Torrent Walk, Dolgellau
This circular path is one of the most popular paths in the Dolgellau area and it follows the river Clywedog through its striking gorge.
Originally, the path was built by Thomas Payne and his son; he was also the designer of the Cob across the river Glaslyn in Porthmadog. The work was commissioned by Baron Richards of the mansion Plas Caerynwch, which is further up the river, in order to extend the mansion's gardens.
More recently, the Snowdonia National Park Authority has restored the old path on the eastern side of the gorge, keeping to the route of the former path where possible. As the whole gorge has been designated a Site of Special Scientific Interest (SSSI) care had to be taken during the restoration work to ensure that the site was not impaired.
At one time the banks of the river Clywedog were bursting with industrial activity. There was a fulling mill, smithy, woollen mill and an iron furnace - some of which are still here today. The gorge also has a wealth of wildlife and special plants - there are otters, dormice and lesser horseshoe bats not to mention an important collection of lichen, ferns, mushrooms and liverwort. How many of these will you find?
How to get there?
From Dolgellau, follow the A470 to the south. After two miles, turn left for the B4416 towards Brithdir. Cross the narrow bridge, Pont ar Ddibyn, in 50 metres. After a further 100m there is a lay-by on the left with an oak signpost marking the path.
Distance: 2½ miles - 4 km
Time: Around 1-2 hours
Grade: Moderate Walk
Terrain: Rough, steep sections. Wear appropriate footwear
Start/Finish: Lay-by near the village of Brithdir on the B4416 (SH 761 182)
Parking: Lay-by near the village of Brithdir on the B4416
Post Code: LL40 2RH
Relevant Map: OS Ordnans Exp OL23 (Cader Idris & Llyn Tegid)
1. From the lay-by, walk back along the road towards Pont ar Ddibyn for hundred yards passing the first signpost for Torrent Walk, taking care of the traffic. Near the second oak signpost for Torrent Walk, turn right through the kissing gate. You will be crossing a wooden bridge over the ravine. There used to be a timber bridge with a patterned banister here when Thomas Payne completed the path.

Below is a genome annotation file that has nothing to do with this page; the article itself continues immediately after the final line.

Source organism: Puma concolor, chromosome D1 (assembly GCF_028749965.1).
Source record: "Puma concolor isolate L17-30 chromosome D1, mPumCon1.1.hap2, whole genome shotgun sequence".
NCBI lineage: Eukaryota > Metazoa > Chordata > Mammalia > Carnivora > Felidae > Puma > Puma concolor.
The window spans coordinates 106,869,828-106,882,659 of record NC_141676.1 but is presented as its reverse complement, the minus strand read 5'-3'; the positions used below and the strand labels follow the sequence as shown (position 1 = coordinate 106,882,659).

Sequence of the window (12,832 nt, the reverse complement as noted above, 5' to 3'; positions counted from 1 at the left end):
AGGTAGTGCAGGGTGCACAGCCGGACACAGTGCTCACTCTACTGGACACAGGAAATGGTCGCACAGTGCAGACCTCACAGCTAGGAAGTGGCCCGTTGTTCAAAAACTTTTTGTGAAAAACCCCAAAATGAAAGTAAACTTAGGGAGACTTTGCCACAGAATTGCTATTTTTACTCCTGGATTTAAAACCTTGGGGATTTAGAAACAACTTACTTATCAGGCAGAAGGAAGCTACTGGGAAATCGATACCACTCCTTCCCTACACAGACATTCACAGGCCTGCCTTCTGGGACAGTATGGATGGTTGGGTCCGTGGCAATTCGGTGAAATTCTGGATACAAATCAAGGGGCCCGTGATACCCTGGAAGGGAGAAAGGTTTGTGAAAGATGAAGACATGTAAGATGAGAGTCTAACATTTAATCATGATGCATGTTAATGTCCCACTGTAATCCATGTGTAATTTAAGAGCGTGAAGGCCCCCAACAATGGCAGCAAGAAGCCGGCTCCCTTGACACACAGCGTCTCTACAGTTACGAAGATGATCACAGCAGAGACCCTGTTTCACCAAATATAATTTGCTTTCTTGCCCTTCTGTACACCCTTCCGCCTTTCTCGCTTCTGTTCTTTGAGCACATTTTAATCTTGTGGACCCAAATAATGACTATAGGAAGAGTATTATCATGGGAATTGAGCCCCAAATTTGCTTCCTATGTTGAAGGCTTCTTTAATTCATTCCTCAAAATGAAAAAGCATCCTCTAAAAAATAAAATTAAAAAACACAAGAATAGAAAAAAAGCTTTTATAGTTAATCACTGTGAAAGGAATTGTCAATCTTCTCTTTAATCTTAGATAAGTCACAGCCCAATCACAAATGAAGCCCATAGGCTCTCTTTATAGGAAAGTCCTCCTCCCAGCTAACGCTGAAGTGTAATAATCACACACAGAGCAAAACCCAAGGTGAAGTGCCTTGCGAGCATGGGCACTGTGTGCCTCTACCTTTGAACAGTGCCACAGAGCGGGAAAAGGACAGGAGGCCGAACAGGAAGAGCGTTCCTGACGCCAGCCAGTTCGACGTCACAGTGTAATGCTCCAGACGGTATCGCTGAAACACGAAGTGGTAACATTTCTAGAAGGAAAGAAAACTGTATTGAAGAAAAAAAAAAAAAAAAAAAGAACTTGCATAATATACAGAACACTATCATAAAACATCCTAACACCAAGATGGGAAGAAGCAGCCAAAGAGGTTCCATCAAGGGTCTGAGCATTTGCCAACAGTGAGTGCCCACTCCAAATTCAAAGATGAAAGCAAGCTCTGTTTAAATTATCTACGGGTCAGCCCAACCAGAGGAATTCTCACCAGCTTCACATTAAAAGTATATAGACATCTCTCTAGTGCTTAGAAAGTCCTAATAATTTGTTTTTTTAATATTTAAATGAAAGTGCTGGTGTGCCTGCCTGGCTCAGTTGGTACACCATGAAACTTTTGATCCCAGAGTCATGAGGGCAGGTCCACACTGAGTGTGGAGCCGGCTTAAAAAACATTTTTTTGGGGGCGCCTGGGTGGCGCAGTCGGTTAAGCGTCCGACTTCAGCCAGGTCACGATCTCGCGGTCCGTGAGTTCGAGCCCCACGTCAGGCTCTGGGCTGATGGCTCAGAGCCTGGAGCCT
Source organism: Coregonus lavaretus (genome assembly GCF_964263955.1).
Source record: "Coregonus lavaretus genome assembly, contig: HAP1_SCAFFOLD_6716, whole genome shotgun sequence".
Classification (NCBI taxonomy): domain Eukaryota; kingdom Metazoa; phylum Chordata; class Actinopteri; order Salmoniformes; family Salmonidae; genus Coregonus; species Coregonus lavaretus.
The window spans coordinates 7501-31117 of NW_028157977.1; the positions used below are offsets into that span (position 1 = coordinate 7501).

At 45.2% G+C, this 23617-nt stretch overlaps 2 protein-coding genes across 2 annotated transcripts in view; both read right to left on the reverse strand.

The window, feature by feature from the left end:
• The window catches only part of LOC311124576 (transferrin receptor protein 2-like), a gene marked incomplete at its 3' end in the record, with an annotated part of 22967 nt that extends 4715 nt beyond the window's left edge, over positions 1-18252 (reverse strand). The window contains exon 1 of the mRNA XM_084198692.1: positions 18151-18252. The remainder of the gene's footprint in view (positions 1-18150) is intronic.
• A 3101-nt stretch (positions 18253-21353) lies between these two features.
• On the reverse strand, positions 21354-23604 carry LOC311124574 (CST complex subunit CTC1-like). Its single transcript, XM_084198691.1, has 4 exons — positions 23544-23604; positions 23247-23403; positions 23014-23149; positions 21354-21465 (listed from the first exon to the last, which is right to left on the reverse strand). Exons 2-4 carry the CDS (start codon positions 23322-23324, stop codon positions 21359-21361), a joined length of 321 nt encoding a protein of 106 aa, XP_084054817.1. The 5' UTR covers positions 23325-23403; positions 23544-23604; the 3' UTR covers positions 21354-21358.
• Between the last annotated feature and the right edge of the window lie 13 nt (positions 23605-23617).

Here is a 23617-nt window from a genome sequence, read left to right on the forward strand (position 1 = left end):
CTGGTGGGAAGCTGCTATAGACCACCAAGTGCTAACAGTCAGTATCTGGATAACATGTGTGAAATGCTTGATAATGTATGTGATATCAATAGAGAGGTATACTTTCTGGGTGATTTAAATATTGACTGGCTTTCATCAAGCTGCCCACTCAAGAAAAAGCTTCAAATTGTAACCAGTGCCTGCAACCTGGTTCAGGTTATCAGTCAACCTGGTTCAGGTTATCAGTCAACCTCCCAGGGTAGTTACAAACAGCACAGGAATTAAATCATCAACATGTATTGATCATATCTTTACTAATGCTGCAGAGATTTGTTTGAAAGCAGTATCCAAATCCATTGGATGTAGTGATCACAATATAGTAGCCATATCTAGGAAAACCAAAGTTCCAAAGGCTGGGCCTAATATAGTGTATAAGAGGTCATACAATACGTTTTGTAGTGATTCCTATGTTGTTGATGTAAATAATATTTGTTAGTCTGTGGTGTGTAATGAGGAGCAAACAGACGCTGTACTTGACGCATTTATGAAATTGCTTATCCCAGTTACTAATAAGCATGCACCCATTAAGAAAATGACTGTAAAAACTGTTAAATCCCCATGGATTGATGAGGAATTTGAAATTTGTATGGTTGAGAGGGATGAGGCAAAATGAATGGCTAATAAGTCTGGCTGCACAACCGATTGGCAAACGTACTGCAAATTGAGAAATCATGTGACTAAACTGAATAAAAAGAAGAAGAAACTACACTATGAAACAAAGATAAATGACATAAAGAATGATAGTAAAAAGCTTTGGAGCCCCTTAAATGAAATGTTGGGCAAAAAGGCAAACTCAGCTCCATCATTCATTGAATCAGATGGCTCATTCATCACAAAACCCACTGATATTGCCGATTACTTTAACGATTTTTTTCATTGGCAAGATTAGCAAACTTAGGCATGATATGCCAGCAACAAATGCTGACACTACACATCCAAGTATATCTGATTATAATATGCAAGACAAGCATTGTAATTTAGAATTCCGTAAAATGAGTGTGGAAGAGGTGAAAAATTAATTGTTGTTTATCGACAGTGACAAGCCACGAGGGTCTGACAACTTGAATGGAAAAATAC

2. Soon you can sit on a bench commemorated to Mary Richards, the botanist who used to live at Plas Caerynwch which is further upstream. She travelled a great deal, mostly to Africa, and was responsible for bringing many striking plants back to the gardens of Caerynwch. The sound of the river can be deafening here when there’s a strong flow after it has rained.
3. Further down the ravine you will see three large boulders across the path which were carried here by glacial forces 10,000 years ago. Notice the abundance of ivy, fern and mosses covering the broadleaved trees above – oak, beech and ash trees. Important collection of lichens and liverworts also grow here.
4. Soon you will reach the bottom road. A short distance from Pont Clywedog bridge towards Dolgellau are the ruins of an old iron furnace dating back to the early eighteenth century. It was built by Abraham Darby, the Quaker from Coalbrookdale. He and other Quakers from Dolserau and Dolgun farms used to mine iron ore on nearby Tir Stent and haul it down to the furnace. If you do have time, take a detour to explore the ruins. You will need to walk about 150 yards along the country road towards Dolgellau from Pont Clywedog.
5. Turn right over Pont Clywedog to continue along Torrent Walk (go to your left if you would like to take a detour to view the ruins of the furnace). Notice the names which have been carved to the bridge’s stones. The buildings on your right were previously a woollen mill and warehouse. Water to power the mill was taken from the river further upstream; some of the structure can be seen today. The flow of the water had to be controlled to prevent the waterwheel from breaking – in wet weather the river builds up destructive power and momentum in no time.
6. Keep to your right at the fork in front of you and walk up the hill until you will soon reach another signpost. Follow the path along the ravine up to the car. You will enjoy splendid views of the waterfalls along the path, and in the spring you will be walking through a woodland full of bluebells, wood anemone and wild garlic.